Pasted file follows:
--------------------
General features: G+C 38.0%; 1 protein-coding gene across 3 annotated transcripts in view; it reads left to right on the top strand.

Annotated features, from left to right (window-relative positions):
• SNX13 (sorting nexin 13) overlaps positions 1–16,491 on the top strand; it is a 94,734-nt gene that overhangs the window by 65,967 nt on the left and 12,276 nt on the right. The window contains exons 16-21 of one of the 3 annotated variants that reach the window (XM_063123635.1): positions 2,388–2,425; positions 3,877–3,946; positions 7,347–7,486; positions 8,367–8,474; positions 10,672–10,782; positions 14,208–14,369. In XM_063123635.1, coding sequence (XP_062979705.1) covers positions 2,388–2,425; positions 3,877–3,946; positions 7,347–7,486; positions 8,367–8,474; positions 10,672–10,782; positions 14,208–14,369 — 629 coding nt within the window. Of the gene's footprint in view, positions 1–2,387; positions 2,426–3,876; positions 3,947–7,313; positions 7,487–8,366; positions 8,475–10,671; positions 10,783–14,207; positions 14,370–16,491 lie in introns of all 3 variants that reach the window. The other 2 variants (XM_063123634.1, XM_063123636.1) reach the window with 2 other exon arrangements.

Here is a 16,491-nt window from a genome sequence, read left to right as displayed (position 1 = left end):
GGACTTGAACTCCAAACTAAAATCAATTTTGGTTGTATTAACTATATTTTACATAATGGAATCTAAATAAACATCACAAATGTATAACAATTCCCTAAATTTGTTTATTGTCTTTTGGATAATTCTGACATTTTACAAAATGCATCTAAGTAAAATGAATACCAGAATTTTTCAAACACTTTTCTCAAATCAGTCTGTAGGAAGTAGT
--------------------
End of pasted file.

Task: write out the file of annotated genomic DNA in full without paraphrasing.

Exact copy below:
General features: G+C 38.0%; 1 protein-coding gene across 3 annotated transcripts in view; it reads left to right on the top strand.

Annotated features, from left to right (window-relative positions):
• SNX13 (sorting nexin 13) overlaps positions 1–16,491 on the top strand; it is a 94,734-nt gene that overhangs the window by 65,967 nt on the left and 12,276 nt on the right. The window contains exons 16-21 of one of the 3 annotated variants that reach the window (XM_063123635.1): positions 2,388–2,425; positions 3,877–3,946; positions 7,347–7,486; positions 8,367–8,474; positions 10,672–10,782; positions 14,208–14,369. In XM_063123635.1, coding sequence (XP_062979705.1) covers positions 2,388–2,425; positions 3,877–3,946; positions 7,347–7,486; positions 8,367–8,474; positions 10,672–10,782; positions 14,208–14,369 — 629 coding nt within the window. Of the gene's footprint in view, positions 1–2,387; positions 2,426–3,876; positions 3,947–7,313; positions 7,487–8,366; positions 8,475–10,671; positions 10,783–14,207; positions 14,370–16,491 lie in introns of all 3 variants that reach the window. The other 2 variants (XM_063123634.1, XM_063123636.1) reach the window with 2 other exon arrangements.

Here is a 16,491-nt window from a genome sequence, read left to right as displayed (position 1 = left end):
GGACTTGAACTCCAAACTAAAATCAATTTTGGTTGTATTAACTATATTTTACATAATGGAATCTAAATAAACATCACAAATGTATAACAATTCCCTAAATTTGTTTATTGTCTTTTGGATAATTCTGACATTTTACAAAATGCATCTAAGTAAAATGAATACCAGAATTTTTCAAACACTTTTCTCAAATCAGTCTGTAGGAAGTAGT